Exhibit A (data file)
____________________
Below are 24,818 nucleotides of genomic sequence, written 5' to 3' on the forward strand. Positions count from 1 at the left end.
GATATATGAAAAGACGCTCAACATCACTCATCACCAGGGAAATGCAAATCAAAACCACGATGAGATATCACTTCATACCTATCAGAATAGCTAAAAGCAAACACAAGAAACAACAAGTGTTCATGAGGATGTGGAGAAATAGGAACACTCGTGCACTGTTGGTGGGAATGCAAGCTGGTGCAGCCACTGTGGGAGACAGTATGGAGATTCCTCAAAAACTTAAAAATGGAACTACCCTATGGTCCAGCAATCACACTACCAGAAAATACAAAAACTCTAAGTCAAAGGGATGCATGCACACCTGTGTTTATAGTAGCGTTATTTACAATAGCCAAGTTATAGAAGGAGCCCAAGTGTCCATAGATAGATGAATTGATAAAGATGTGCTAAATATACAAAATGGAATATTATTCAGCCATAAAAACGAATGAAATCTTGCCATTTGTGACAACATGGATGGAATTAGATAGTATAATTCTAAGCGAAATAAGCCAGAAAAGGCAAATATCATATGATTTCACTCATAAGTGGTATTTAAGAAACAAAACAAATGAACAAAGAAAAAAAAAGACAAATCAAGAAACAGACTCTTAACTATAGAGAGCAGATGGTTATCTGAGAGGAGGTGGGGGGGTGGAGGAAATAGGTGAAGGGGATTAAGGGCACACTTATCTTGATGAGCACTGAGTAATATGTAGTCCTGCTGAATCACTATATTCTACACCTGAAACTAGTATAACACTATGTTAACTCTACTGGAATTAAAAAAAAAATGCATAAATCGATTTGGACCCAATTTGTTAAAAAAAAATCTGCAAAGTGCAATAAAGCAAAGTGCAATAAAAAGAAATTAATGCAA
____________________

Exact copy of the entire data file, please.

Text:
Below are 24,818 nucleotides of genomic sequence, written 5' to 3' on the forward strand. Positions count from 1 at the left end.
GATATATGAAAAGACGCTCAACATCACTCATCACCAGGGAAATGCAAATCAAAACCACGATGAGATATCACTTCATACCTATCAGAATAGCTAAAAGCAAACACAAGAAACAACAAGTGTTCATGAGGATGTGGAGAAATAGGAACACTCGTGCACTGTTGGTGGGAATGCAAGCTGGTGCAGCCACTGTGGGAGACAGTATGGAGATTCCTCAAAAACTTAAAAATGGAACTACCCTATGGTCCAGCAATCACACTACCAGAAAATACAAAAACTCTAAGTCAAAGGGATGCATGCACACCTGTGTTTATAGTAGCGTTATTTACAATAGCCAAGTTATAGAAGGAGCCCAAGTGTCCATAGATAGATGAATTGATAAAGATGTGCTAAATATACAAAATGGAATATTATTCAGCCATAAAAACGAATGAAATCTTGCCATTTGTGACAACATGGATGGAATTAGATAGTATAATTCTAAGCGAAATAAGCCAGAAAAGGCAAATATCATATGATTTCACTCATAAGTGGTATTTAAGAAACAAAACAAATGAACAAAGAAAAAAAAAGACAAATCAAGAAACAGACTCTTAACTATAGAGAGCAGATGGTTATCTGAGAGGAGGTGGGGGGGTGGAGGAAATAGGTGAAGGGGATTAAGGGCACACTTATCTTGATGAGCACTGAGTAATATGTAGTCCTGCTGAATCACTATATTCTACACCTGAAACTAGTATAACACTATGTTAACTCTACTGGAATTAAAAAAAAAATGCATAAATCGATTTGGACCCAATTTGTTAAAAAAAAATCTGCAAAGTGCAATAAAGCAAAGTGCAATAAAAAGAAATTAATGCAA